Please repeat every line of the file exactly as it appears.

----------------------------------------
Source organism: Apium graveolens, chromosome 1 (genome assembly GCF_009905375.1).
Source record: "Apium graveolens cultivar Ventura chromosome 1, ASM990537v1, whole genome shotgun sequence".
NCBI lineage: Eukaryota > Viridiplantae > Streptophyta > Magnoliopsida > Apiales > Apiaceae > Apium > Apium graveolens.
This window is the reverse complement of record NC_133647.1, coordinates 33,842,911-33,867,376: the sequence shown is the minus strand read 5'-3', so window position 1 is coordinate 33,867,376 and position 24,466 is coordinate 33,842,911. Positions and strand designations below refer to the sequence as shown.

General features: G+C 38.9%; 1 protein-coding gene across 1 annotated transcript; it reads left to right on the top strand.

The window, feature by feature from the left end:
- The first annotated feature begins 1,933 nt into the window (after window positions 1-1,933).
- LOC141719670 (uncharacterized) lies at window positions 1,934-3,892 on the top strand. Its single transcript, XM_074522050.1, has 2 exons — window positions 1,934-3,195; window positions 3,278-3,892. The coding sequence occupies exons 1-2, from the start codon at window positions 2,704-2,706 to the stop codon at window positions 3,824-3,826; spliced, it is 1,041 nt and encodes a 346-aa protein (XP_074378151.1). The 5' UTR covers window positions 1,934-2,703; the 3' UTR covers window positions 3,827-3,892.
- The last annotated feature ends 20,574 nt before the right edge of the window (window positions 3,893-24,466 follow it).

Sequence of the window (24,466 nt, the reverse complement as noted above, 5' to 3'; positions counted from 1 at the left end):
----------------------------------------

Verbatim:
Source organism: Apium graveolens, chromosome 1 (genome assembly GCF_009905375.1).
Source record: "Apium graveolens cultivar Ventura chromosome 1, ASM990537v1, whole genome shotgun sequence".
NCBI lineage: Eukaryota > Viridiplantae > Streptophyta > Magnoliopsida > Apiales > Apiaceae > Apium > Apium graveolens.
This window is the reverse complement of record NC_133647.1, coordinates 33,842,911-33,867,376: the sequence shown is the minus strand read 5'-3', so window position 1 is coordinate 33,867,376 and position 24,466 is coordinate 33,842,911. Positions and strand designations below refer to the sequence as shown.

General features: G+C 38.9%; 1 protein-coding gene across 1 annotated transcript; it reads left to right on the top strand.

The window, feature by feature from the left end:
- The first annotated feature begins 1,933 nt into the window (after window positions 1-1,933).
- LOC141719670 (uncharacterized) lies at window positions 1,934-3,892 on the top strand. Its single transcript, XM_074522050.1, has 2 exons — window positions 1,934-3,195; window positions 3,278-3,892. The coding sequence occupies exons 1-2, from the start codon at window positions 2,704-2,706 to the stop codon at window positions 3,824-3,826; spliced, it is 1,041 nt and encodes a 346-aa protein (XP_074378151.1). The 5' UTR covers window positions 1,934-2,703; the 3' UTR covers window positions 3,827-3,892.
- The last annotated feature ends 20,574 nt before the right edge of the window (window positions 3,893-24,466 follow it).

Sequence of the window (24,466 nt, the reverse complement as noted above, 5' to 3'; positions counted from 1 at the left end):